5. Food and Fun Facts about Spain, Paella Is Serious Business
Paella is, of course, a big deal in Spain. It appears to be a similar argument to American regions, states, or cities arguing over which barbecue food is the best or which is authentic barbecue.
In the land of rabbits, Paella purists insist that authentic paella must be made with rabbit protein (meat)! Tripadvisor indicates that, at least in Madrid, restaurants are averse to serving rabbit in this dish as it is an unusual protein for most tourists.
However, there is a family of various other delicious paellas, such as paella de marisco (shrimp) and even vegetarian paella (vegetariana).
6. We Got Dibs, Part of Spain Is Completely Surrounded by France
There is a region called Llivia that sits entirely within the territory of France. There is a one-mile sliver between the city and the border of Spain proper.
Llivia goes back to a royal family dispute over marriage and lands. Shrewd negotiators on both teams haggled over words in a contract, specifically what is a “town” and what is a “village.” Ultimately, Spain gave up some other territory to keep this donut hole just across the border, and France was cool with that.
7. Olive Oil? Not Italy, but Spain
Officially, according to the International Olive Council, Spain is the world’s top producer of olive oil. And not by a little bit. According to the council’s numbers, for the last seven years, Spain soaked the next competitor at least five times over. Italy and Greece clashed over the silver medal during the same period.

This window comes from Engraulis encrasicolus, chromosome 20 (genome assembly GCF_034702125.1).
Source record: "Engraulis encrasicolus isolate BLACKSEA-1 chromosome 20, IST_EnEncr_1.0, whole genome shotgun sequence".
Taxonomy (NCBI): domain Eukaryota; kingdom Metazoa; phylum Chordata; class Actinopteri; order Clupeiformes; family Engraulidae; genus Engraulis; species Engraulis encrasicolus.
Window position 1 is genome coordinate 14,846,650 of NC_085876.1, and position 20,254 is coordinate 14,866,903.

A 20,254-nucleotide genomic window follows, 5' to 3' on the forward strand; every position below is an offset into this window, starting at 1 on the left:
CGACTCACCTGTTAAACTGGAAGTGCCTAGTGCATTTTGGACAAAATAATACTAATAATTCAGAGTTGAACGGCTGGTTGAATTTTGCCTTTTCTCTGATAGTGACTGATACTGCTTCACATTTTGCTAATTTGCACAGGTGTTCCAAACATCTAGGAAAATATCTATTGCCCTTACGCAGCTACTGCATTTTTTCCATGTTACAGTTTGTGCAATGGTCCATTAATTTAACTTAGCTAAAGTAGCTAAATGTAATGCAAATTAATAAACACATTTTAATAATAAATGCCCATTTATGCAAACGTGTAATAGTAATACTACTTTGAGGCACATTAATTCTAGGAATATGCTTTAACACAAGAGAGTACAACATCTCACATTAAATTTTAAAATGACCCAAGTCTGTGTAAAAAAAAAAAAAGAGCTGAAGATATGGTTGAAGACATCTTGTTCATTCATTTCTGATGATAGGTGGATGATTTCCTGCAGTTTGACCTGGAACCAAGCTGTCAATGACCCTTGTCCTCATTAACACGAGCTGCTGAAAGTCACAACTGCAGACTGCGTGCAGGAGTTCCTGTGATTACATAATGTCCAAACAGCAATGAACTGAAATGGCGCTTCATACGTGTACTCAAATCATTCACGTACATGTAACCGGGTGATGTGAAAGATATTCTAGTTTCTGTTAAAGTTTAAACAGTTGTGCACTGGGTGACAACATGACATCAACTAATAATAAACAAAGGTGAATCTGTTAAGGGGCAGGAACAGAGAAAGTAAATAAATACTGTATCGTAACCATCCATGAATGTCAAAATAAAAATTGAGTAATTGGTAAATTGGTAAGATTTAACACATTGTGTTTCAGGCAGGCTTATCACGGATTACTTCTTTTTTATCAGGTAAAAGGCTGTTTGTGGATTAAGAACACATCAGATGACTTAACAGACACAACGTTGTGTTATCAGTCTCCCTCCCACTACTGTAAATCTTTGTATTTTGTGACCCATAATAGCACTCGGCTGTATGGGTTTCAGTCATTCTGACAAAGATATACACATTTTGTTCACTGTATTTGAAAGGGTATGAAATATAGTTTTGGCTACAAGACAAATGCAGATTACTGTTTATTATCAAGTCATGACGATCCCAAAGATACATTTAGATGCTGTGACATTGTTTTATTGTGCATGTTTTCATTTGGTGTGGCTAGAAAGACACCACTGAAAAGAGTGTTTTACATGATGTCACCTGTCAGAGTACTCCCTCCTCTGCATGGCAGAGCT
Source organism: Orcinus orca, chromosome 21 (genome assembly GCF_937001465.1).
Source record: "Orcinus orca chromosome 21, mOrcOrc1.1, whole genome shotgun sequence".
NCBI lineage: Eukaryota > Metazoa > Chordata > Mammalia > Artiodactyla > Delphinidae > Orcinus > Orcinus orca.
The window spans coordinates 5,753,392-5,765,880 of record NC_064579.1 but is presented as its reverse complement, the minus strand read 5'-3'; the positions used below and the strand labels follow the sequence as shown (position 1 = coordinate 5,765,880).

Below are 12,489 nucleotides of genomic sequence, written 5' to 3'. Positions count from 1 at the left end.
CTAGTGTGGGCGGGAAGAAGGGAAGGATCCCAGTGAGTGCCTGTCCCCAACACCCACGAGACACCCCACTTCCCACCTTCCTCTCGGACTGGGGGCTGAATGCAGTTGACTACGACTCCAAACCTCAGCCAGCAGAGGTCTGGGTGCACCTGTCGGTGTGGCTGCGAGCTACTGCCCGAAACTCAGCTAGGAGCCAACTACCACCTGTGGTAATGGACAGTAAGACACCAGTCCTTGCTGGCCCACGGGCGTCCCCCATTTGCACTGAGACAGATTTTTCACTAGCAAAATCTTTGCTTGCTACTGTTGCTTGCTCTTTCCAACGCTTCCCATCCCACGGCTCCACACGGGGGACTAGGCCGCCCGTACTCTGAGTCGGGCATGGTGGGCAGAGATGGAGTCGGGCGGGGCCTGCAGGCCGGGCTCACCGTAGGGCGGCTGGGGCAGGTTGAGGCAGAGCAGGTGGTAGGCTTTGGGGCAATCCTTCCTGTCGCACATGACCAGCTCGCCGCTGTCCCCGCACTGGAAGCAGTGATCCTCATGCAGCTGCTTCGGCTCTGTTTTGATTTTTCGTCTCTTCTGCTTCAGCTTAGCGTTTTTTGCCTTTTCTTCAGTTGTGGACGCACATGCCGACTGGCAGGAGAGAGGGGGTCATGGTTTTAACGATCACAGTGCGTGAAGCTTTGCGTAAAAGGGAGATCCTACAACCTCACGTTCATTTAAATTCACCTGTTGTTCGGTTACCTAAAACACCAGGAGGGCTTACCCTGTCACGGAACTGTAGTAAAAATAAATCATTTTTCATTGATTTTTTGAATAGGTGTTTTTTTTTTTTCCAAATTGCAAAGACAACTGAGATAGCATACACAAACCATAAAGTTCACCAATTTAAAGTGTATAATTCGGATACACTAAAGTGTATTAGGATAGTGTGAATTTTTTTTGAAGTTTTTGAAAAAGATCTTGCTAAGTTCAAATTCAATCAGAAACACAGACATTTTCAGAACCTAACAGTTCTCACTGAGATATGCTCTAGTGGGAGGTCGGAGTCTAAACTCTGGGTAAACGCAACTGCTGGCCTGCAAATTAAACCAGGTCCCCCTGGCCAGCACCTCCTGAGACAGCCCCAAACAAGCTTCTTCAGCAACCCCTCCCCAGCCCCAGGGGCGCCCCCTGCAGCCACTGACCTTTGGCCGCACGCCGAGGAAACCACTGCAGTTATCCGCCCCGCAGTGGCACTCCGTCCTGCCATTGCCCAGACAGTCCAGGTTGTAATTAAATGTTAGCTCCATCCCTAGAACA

8. Cork? Yes, Portugal, but Also Spain
At one time, Spain was the top wine producer worldwide. It’s still in the top three. All that wine needs boxes (haha) or bottles to go in. And those bottles need corks.
One of Spain’s big money-makers is cork. Of course, right next door, Portugal is the world’s leading cork producer. But Spain is right after them. Most cork is used for wine or other bottle stoppers. However, classic badminton shuttlecocks use cork in addition to building materials and other things that need air-tight properties.
9. There Is A Wild Dodgeball Match with Tomatoes in Spain Every Year
There are. many facts about Spain that discuss food. But this one is not quite how we might think.
La Tomatina is a slightly safer oddball holiday for those who want a thrill without the danger of the Running of the Bulls. People from all over the world gather in the city of Buñol and hurl soft-ish tomatoes at each other.